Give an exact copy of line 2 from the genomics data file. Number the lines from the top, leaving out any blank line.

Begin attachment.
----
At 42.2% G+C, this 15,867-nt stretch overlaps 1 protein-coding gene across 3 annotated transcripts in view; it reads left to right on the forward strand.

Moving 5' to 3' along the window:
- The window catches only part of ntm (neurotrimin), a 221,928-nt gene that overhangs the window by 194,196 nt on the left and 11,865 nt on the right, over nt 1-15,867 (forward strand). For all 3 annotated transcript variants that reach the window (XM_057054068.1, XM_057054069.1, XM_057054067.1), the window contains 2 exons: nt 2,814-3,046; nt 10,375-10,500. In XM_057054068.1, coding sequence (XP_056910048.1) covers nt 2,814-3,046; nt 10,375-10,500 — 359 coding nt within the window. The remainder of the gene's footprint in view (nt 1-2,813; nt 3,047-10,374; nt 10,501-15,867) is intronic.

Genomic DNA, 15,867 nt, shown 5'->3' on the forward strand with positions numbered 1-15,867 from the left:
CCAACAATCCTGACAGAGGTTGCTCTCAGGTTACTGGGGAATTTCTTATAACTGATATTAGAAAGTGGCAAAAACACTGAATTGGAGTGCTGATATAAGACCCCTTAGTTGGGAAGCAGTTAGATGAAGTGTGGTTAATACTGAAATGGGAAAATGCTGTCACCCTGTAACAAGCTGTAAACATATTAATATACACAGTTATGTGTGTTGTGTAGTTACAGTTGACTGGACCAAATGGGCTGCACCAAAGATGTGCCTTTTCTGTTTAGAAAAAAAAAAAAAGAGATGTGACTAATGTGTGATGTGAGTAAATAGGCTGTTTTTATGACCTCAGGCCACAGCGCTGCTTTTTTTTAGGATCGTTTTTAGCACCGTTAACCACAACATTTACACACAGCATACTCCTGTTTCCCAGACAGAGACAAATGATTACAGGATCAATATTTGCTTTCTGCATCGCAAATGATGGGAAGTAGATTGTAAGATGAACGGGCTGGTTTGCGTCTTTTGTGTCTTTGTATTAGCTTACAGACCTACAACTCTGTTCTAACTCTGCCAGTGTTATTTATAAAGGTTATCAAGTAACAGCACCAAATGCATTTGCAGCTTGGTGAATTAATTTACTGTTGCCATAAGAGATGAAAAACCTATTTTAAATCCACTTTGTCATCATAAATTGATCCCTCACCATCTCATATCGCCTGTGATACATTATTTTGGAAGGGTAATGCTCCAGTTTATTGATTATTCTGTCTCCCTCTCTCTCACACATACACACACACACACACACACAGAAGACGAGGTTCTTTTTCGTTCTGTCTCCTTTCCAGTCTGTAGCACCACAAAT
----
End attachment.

Moving 5' to 3' along the window: